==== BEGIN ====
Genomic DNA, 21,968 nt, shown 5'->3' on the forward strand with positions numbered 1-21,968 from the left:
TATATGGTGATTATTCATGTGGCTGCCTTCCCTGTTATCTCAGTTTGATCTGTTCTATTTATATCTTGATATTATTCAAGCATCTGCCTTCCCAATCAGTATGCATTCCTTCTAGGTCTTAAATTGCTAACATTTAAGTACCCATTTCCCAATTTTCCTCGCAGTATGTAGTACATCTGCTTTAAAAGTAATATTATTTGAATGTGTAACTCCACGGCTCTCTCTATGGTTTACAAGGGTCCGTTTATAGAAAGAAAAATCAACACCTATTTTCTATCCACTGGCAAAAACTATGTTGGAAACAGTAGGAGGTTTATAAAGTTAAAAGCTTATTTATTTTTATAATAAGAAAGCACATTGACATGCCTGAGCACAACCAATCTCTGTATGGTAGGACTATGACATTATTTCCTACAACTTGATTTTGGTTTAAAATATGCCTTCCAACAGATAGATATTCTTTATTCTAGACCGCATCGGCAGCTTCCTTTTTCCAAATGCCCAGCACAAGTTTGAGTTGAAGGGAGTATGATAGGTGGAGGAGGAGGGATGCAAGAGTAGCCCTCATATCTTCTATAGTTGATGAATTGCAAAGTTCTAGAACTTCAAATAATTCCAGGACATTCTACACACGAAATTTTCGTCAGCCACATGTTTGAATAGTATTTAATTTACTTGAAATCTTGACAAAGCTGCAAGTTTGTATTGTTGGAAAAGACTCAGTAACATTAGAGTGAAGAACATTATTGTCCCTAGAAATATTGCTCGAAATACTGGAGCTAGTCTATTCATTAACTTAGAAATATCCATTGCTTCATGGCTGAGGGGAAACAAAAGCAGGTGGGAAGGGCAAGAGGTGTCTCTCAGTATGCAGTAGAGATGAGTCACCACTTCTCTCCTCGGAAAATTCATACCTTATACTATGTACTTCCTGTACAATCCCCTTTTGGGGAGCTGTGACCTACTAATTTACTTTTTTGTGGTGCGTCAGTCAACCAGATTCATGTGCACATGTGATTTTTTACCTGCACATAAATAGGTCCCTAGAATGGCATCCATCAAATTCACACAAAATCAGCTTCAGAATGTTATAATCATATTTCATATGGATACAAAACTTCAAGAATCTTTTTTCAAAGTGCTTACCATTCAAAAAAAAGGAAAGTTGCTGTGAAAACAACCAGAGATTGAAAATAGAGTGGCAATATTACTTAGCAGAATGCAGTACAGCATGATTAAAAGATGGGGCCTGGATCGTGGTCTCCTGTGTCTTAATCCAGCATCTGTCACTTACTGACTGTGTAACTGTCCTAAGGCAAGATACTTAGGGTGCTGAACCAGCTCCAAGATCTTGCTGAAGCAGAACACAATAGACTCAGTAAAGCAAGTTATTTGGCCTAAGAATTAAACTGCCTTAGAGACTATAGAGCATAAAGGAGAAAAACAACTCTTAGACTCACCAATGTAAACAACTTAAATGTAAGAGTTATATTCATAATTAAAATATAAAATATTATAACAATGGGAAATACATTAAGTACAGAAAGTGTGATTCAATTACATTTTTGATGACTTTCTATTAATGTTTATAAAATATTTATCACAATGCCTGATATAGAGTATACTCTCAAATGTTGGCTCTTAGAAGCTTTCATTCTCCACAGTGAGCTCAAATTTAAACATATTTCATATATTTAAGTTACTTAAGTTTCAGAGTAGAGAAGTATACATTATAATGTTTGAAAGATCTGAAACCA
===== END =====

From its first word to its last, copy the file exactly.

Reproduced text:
Genomic DNA, 21,968 nt, shown 5'->3' on the forward strand with positions numbered 1-21,968 from the left:
TATATGGTGATTATTCATGTGGCTGCCTTCCCTGTTATCTCAGTTTGATCTGTTCTATTTATATCTTGATATTATTCAAGCATCTGCCTTCCCAATCAGTATGCATTCCTTCTAGGTCTTAAATTGCTAACATTTAAGTACCCATTTCCCAATTTTCCTCGCAGTATGTAGTACATCTGCTTTAAAAGTAATATTATTTGAATGTGTAACTCCACGGCTCTCTCTATGGTTTACAAGGGTCCGTTTATAGAAAGAAAAATCAACACCTATTTTCTATCCACTGGCAAAAACTATGTTGGAAACAGTAGGAGGTTTATAAAGTTAAAAGCTTATTTATTTTTATAATAAGAAAGCACATTGACATGCCTGAGCACAACCAATCTCTGTATGGTAGGACTATGACATTATTTCCTACAACTTGATTTTGGTTTAAAATATGCCTTCCAACAGATAGATATTCTTTATTCTAGACCGCATCGGCAGCTTCCTTTTTCCAAATGCCCAGCACAAGTTTGAGTTGAAGGGAGTATGATAGGTGGAGGAGGAGGGATGCAAGAGTAGCCCTCATATCTTCTATAGTTGATGAATTGCAAAGTTCTAGAACTTCAAATAATTCCAGGACATTCTACACACGAAATTTTCGTCAGCCACATGTTTGAATAGTATTTAATTTACTTGAAATCTTGACAAAGCTGCAAGTTTGTATTGTTGGAAAAGACTCAGTAACATTAGAGTGAAGAACATTATTGTCCCTAGAAATATTGCTCGAAATACTGGAGCTAGTCTATTCATTAACTTAGAAATATCCATTGCTTCATGGCTGAGGGGAAACAAAAGCAGGTGGGAAGGGCAAGAGGTGTCTCTCAGTATGCAGTAGAGATGAGTCACCACTTCTCTCCTCGGAAAATTCATACCTTATACTATGTACTTCCTGTACAATCCCCTTTTGGGGAGCTGTGACCTACTAATTTACTTTTTTGTGGTGCGTCAGTCAACCAGATTCATGTGCACATGTGATTTTTTACCTGCACATAAATAGGTCCCTAGAATGGCATCCATCAAATTCACACAAAATCAGCTTCAGAATGTTATAATCATATTTCATATGGATACAAAACTTCAAGAATCTTTTTTCAAAGTGCTTACCATTCAAAAAAAAGGAAAGTTGCTGTGAAAACAACCAGAGATTGAAAATAGAGTGGCAATATTACTTAGCAGAATGCAGTACAGCATGATTAAAAGATGGGGCCTGGATCGTGGTCTCCTGTGTCTTAATCCAGCATCTGTCACTTACTGACTGTGTAACTGTCCTAAGGCAAGATACTTAGGGTGCTGAACCAGCTCCAAGATCTTGCTGAAGCAGAACACAATAGACTCAGTAAAGCAAGTTATTTGGCCTAAGAATTAAACTGCCTTAGAGACTATAGAGCATAAAGGAGAAAAACAACTCTTAGACTCACCAATGTAAACAACTTAAATGTAAGAGTTATATTCATAATTAAAATATAAAATATTATAACAATGGGAAATACATTAAGTACAGAAAGTGTGATTCAATTACATTTTTGATGACTTTCTATTAATGTTTATAAAATATTTATCACAATGCCTGATATAGAGTATACTCTCAAATGTTGGCTCTTAGAAGCTTTCATTCTCCACAGTGAGCTCAAATTTAAACATATTTCATATATTTAAGTTACTTAAGTTTCAGAGTAGAGAAGTATACATTATAATGTTTGAAAGATCTGAAACCA